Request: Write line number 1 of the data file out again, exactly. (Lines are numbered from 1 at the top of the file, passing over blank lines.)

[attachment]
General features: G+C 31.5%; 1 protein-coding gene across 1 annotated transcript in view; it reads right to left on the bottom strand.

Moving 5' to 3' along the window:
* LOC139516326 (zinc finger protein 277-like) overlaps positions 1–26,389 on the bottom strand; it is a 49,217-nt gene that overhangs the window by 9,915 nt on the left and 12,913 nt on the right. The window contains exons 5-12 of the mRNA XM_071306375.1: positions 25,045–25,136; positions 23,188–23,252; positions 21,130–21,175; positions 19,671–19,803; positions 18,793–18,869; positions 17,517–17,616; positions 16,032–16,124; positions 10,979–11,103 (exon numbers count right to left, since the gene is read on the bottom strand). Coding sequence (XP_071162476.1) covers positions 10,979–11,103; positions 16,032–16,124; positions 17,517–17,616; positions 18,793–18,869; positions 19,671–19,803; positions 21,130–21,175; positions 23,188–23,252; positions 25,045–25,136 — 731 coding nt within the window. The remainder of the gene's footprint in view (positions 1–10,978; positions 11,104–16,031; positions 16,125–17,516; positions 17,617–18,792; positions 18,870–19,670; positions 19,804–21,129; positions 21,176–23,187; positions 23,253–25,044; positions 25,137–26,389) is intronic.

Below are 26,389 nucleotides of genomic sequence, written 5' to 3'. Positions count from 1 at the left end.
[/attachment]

General features: G+C 31.5%; 1 protein-coding gene across 1 annotated transcript in view; it reads right to left on the bottom strand.